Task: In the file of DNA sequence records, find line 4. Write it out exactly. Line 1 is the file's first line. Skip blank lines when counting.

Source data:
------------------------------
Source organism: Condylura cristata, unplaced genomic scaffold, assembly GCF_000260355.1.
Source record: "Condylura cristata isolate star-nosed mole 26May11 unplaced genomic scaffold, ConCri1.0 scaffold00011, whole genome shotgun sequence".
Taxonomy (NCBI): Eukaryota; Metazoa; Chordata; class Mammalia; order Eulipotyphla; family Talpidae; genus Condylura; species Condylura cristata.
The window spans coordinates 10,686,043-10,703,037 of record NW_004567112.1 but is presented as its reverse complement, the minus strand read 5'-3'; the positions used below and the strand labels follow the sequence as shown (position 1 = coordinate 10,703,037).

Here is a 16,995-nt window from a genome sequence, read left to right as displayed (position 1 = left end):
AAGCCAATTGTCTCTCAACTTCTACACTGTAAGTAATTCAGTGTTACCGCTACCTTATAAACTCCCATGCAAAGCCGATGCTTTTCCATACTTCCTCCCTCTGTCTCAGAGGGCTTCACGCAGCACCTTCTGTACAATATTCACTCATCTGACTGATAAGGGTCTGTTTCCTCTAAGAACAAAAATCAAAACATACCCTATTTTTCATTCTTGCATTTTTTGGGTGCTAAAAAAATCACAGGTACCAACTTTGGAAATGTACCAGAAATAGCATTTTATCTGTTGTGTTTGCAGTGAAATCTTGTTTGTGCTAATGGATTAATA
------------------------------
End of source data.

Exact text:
The window spans coordinates 10,686,043-10,703,037 of record NW_004567112.1 but is presented as its reverse complement, the minus strand read 5'-3'; the positions used below and the strand labels follow the sequence as shown (position 1 = coordinate 10,703,037).